Fortunately Lee did tell his parents & loved ones what he had done; he reached out for help, filed for bankruptcy and informed the police of the crime he had committed. Treatment for Lee was provided by the NHS National Problem Gambling Clinic and he also used the telephone support services of GamCare, both funded by the Responsible Gambling Trust. The combination of this treatment and help, plus support from his parents and partner is the only reason why Lee is still here today.
He says, "My gambling addiction had taken me from being at the top of my game to being inside a prison cell. I am heartbroken by what I did and all the people I let down. It is precisely those feelings that drove me to plan my suicide; feelings that will stay with me forever. I received a suspended prison sentence for the crime I committed to fuel my addiction and I am utterly ashamed of the person I became. I have not spoken publically about my addiction, as it is a time in my life I would rather forget; the pain I caused myself and many others will never leave me. The help provided by the NHS National Problem Gambling Clinic and GamCare were instrumental in my path to recovery and their help changed my life. As a person, I have changed enormously and would rather use the experience over the past few years in a positive way, going forward. Charities are often founded by people whom have had life-changing experiences, YGAM is no exception. The fact is that preventative education around gambling-related harm is virtually non-existent, especially for young people and especially when compared with the amount of information available for other risky activities, including sexual health and drinking alcohol. Gambling is legalised in the UK and so, like alcohol or safe sex education for example, young people need to know about the potential risks and how to stay safe, so they can make informed choices. I have huge empathy with all people suffering from this addiction and would encourage anybody who is worried about their gambling, or the gambling of a friend or partner to reach out for help. There absolutely is life after a gambling addiction, but it does not come easily. If the work of YGAM can encourage more young people to find out further information, or if they feel they or their friends are experiencing harm, they may come forward for help sooner and less damage will be done to those who are affected. I am delighted and incredibly proud to be working with the education, gambling and health sectors to move the work of YGAM forward. We need to shine a light on gambling addictions, create awareness, remove the stigma and minimise harm. I believe the most effective way we can do this is through working with like-minded partners and our YGAM supporters to deliver a quality-assured & accredited programme that schools and other educational organisations see the value in. In addition, I believe programmes need to be delivered as part of a PSHE (Personal, Social and Health Education) programme and not as a standalone subject.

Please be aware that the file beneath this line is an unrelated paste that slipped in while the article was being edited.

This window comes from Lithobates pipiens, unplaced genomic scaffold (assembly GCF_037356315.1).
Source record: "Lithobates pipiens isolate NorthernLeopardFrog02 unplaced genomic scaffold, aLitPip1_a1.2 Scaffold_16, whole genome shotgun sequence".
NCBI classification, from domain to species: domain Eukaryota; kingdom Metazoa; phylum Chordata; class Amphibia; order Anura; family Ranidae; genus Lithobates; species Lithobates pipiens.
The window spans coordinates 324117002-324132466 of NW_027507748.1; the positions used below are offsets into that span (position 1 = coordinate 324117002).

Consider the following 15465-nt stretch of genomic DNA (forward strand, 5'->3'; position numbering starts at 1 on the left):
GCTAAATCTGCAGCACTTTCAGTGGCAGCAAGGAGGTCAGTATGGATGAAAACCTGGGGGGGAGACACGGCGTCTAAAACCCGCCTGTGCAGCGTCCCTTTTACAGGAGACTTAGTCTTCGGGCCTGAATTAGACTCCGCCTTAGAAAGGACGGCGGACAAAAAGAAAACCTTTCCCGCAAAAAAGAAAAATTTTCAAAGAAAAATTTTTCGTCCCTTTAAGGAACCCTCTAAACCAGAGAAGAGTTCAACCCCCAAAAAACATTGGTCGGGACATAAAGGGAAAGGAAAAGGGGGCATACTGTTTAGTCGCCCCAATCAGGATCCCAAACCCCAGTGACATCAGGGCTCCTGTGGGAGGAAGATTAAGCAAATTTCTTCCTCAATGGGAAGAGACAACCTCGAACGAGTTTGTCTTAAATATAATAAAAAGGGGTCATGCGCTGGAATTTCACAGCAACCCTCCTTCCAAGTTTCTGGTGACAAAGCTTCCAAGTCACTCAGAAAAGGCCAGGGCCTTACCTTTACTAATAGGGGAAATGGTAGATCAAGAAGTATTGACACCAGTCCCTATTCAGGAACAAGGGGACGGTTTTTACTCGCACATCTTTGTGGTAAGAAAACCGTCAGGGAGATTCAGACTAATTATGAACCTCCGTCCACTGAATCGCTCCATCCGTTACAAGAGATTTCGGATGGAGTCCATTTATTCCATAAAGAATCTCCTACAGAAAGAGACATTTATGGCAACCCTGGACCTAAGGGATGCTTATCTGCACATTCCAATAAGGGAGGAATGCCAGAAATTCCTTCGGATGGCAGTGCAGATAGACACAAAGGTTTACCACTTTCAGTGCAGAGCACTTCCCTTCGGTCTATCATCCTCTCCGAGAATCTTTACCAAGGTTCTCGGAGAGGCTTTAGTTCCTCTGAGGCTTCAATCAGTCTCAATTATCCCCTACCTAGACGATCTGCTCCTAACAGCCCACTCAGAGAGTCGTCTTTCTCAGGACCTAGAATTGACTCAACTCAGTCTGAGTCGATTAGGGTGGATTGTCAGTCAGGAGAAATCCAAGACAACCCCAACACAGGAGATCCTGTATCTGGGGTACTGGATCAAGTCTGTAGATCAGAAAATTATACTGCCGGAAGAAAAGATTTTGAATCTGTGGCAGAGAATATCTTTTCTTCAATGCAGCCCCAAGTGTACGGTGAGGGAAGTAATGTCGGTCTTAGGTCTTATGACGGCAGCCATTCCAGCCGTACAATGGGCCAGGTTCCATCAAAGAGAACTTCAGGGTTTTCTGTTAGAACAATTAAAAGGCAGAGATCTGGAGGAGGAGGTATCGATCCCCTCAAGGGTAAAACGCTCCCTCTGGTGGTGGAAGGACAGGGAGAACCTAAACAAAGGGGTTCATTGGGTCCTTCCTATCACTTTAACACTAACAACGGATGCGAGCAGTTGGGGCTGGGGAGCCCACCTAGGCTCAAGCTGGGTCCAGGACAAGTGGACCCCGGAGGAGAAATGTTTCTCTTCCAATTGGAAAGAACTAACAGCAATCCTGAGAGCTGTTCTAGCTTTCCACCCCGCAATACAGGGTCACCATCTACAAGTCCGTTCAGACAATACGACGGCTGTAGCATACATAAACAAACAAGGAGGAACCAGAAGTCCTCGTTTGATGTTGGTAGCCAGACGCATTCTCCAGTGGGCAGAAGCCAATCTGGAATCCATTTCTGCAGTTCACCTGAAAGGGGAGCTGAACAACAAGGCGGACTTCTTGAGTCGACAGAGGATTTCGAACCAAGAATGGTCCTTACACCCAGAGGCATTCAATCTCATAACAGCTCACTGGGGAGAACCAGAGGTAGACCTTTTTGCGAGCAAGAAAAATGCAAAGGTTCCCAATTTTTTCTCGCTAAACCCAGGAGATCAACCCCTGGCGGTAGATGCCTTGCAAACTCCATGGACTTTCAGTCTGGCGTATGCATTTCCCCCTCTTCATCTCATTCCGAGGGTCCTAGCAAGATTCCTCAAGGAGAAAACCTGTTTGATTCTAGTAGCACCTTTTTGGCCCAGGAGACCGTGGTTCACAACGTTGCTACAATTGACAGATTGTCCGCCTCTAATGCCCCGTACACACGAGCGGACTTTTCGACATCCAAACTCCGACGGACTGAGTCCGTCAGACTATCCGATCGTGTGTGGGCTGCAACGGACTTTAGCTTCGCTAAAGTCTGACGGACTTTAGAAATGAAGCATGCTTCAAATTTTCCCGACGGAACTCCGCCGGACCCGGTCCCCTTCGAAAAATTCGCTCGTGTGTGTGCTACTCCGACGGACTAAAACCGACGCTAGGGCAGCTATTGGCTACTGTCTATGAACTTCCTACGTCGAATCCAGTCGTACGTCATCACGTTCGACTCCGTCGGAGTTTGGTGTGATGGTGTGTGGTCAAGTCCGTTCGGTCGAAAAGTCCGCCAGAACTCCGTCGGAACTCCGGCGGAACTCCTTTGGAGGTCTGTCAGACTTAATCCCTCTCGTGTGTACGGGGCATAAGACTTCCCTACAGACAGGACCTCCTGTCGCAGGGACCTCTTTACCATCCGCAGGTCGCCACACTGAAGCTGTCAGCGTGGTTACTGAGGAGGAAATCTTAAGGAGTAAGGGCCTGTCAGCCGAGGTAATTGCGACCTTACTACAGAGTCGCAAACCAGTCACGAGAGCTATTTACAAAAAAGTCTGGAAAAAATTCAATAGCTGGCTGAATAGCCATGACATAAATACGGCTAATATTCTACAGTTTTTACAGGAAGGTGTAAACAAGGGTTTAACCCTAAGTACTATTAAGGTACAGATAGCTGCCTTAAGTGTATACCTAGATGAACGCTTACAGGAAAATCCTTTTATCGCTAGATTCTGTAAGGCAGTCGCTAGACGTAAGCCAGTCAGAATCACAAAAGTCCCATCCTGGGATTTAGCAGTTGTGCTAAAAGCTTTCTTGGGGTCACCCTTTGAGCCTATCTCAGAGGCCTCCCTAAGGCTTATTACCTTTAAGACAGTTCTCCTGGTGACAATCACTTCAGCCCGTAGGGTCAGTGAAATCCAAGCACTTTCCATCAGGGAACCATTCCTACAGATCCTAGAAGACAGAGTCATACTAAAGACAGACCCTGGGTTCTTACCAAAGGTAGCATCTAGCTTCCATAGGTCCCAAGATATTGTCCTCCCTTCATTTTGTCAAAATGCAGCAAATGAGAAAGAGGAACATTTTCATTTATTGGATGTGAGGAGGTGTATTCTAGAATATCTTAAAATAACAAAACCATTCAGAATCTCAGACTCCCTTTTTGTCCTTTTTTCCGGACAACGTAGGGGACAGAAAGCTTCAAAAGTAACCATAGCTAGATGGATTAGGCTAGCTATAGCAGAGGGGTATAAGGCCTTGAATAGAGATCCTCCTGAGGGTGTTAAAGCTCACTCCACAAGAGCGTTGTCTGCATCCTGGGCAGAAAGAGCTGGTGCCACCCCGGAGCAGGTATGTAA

Finally, those who deliver such programmes directly to young people need high impact, high quality, quality-assured teaching / training materials. I am hugely grateful to our amazing staff, volunteers and ambassadors who drive the work of YGAM forward; the overwhelming number of whom give their time voluntarily to our cause."